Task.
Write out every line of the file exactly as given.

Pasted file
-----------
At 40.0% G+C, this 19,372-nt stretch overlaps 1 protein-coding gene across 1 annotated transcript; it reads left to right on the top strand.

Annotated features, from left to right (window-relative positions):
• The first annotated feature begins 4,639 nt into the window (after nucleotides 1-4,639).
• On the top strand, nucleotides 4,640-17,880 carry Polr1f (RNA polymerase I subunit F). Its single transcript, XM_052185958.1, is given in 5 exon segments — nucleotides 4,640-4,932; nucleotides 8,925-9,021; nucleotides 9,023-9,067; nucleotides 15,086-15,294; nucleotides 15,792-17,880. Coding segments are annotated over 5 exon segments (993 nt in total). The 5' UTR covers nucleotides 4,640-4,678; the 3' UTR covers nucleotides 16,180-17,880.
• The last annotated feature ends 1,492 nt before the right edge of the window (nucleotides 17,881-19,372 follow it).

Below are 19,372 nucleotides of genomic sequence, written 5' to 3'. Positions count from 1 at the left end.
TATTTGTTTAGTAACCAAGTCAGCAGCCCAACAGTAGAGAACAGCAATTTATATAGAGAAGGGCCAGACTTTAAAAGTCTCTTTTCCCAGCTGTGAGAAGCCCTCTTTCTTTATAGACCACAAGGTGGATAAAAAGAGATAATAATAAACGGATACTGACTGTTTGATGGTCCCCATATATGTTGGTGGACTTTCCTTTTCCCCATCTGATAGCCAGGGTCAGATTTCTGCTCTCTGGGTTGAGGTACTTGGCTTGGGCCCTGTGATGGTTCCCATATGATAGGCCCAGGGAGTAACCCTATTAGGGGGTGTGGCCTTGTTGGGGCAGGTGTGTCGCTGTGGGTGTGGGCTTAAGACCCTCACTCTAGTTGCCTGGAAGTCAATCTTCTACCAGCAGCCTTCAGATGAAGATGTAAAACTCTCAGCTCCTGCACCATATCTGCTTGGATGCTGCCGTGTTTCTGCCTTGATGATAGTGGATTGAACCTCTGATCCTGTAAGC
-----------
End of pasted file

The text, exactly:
At 40.0% G+C, this 19,372-nt stretch overlaps 1 protein-coding gene across 1 annotated transcript; it reads left to right on the top strand.

Annotated features, from left to right (window-relative positions):
• The first annotated feature begins 4,639 nt into the window (after nucleotides 1-4,639).
• On the top strand, nucleotides 4,640-17,880 carry Polr1f (RNA polymerase I subunit F). Its single transcript, XM_052185958.1, is given in 5 exon segments — nucleotides 4,640-4,932; nucleotides 8,925-9,021; nucleotides 9,023-9,067; nucleotides 15,086-15,294; nucleotides 15,792-17,880. Coding segments are annotated over 5 exon segments (993 nt in total). The 5' UTR covers nucleotides 4,640-4,678; the 3' UTR covers nucleotides 16,180-17,880.
• The last annotated feature ends 1,492 nt before the right edge of the window (nucleotides 17,881-19,372 follow it).

Below are 19,372 nucleotides of genomic sequence, written 5' to 3'. Positions count from 1 at the left end.
TATTTGTTTAGTAACCAAGTCAGCAGCCCAACAGTAGAGAACAGCAATTTATATAGAGAAGGGCCAGACTTTAAAAGTCTCTTTTCCCAGCTGTGAGAAGCCCTCTTTCTTTATAGACCACAAGGTGGATAAAAAGAGATAATAATAAACGGATACTGACTGTTTGATGGTCCCCATATATGTTGGTGGACTTTCCTTTTCCCCATCTGATAGCCAGGGTCAGATTTCTGCTCTCTGGGTTGAGGTACTTGGCTTGGGCCCTGTGATGGTTCCCATATGATAGGCCCAGGGAGTAACCCTATTAGGGGGTGTGGCCTTGTTGGGGCAGGTGTGTCGCTGTGGGTGTGGGCTTAAGACCCTCACTCTAGTTGCCTGGAAGTCAATCTTCTACCAGCAGCCTTCAGATGAAGATGTAAAACTCTCAGCTCCTGCACCATATCTGCTTGGATGCTGCCGTGTTTCTGCCTTGATGATAGTGGATTGAACCTCTGATCCTGTAAGC